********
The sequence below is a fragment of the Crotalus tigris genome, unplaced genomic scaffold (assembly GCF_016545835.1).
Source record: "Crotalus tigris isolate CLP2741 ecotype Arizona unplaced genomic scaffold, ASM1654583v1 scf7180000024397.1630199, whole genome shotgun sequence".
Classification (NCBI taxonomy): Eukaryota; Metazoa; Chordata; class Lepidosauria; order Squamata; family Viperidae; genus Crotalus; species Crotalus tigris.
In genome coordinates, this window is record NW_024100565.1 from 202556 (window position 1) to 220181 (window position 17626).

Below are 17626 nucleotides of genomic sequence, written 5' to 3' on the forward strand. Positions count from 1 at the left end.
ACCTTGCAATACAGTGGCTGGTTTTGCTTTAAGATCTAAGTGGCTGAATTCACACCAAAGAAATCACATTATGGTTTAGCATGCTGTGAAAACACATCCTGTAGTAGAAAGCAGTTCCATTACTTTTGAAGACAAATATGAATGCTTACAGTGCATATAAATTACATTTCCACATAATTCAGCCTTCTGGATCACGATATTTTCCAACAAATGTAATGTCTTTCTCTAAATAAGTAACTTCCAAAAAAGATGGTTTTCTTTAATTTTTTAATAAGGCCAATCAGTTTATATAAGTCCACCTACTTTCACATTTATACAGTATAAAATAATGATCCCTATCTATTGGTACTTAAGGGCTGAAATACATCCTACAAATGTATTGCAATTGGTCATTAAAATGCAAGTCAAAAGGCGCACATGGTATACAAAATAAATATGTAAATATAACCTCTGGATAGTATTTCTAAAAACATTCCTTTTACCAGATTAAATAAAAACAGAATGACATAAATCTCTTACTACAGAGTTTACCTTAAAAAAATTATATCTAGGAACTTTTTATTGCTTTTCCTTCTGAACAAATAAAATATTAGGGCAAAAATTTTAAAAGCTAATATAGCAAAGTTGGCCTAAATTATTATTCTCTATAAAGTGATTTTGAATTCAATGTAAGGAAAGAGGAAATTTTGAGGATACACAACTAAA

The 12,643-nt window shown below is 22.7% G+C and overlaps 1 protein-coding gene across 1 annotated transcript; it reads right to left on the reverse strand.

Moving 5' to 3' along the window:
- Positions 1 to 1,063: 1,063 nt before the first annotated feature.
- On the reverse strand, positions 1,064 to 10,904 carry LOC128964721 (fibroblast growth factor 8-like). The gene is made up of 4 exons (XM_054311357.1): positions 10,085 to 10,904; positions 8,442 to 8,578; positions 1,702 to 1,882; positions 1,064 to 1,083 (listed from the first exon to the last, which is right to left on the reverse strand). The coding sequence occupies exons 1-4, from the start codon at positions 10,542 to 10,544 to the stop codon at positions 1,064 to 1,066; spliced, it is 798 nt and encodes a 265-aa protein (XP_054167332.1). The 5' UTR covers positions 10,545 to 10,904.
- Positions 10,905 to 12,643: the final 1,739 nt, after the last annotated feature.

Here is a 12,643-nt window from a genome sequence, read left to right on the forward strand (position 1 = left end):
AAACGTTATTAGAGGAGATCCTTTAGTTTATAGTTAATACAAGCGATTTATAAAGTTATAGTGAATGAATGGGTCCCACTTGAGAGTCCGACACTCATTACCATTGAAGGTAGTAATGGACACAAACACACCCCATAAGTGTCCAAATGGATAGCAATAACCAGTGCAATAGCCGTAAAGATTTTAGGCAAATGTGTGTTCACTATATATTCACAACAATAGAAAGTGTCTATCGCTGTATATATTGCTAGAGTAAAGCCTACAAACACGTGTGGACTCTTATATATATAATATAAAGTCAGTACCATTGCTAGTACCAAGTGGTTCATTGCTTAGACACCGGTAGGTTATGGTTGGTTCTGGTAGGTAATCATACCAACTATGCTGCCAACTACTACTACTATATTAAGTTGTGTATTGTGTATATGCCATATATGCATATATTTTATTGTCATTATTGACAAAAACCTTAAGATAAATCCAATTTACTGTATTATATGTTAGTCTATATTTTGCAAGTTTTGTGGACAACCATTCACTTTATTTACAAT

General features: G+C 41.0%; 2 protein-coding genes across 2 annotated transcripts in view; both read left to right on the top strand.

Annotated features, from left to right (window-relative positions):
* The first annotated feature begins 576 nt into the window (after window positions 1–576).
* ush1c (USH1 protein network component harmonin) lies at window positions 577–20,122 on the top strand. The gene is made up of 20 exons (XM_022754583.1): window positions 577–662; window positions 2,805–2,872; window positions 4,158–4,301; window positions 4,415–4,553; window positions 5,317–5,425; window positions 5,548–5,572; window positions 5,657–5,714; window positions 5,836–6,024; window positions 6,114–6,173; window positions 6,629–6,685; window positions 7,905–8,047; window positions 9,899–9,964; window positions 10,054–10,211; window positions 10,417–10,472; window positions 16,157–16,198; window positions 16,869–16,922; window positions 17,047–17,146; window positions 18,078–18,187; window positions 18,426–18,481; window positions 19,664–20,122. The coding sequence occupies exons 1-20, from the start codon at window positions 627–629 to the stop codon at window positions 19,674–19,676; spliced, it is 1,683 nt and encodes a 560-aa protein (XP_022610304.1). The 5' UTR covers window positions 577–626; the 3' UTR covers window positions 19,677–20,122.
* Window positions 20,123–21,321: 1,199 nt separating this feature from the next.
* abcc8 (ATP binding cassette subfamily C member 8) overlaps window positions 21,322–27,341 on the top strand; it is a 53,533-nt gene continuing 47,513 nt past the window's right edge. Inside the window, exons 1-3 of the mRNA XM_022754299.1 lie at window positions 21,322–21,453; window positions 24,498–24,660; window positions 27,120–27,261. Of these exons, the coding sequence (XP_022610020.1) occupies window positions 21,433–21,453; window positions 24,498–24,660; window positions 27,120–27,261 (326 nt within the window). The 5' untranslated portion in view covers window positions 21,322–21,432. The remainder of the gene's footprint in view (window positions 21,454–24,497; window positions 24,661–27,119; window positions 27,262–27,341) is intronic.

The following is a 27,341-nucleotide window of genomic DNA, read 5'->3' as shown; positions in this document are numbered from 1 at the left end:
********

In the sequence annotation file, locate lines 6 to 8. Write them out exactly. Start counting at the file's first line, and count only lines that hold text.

ACCTTGCAATACAGTGGCTGGTTTTGCTTTAAGATCTAAGTGGCTGAATTCACACCAAAGAAATCACATTATGGTTTAGCATGCTGTGAAAACACATCCTGTAGTAGAAAGCAGTTCCATTACTTTTGAAGACAAATATGAATGCTTACAGTGCATATAAATTACATTTCCACATAATTCAGCCTTCTGGATCACGATATTTTCCAACAAATGTAATGTCTTTCTCTAAATAAGTAACTTCCAAAAAAGATGGTTTTCTTTAATTTTTTAATAAGGCCAATCAGTTTATATAAGTCCACCTACTTTCACATTTATACAGTATAAAATAATGATCCCTATCTATTGGTACTTAAGGGCTGAAATACATCCTACAAATGTATTGCAATTGGTCATTAAAATGCAAGTCAAAAGGCGCACATGGTATACAAAATAAATATGTAAATATAACCTCTGGATAGTATTTCTAAAAACATTCCTTTTACCAGATTAAATAAAAACAGAATGACATAAATCTCTTACTACAGAGTTTACCTTAAAAAAATTATATCTAGGAACTTTTTATTGCTTTTCCTTCTGAACAAATAAAATATTAGGGCAAAAATTTTAAAAGCTAATATAGCAAAGTTGGCCTAAATTATTATTCTCTATAAAGTGATTTTGAATTCAATGTAAGGAAAGAGGAAATTTTGAGGATACACAACTAAA

The 12,643-nt window shown below is 22.7% G+C and overlaps 1 protein-coding gene across 1 annotated transcript; it reads right to left on the reverse strand.

Moving 5' to 3' along the window: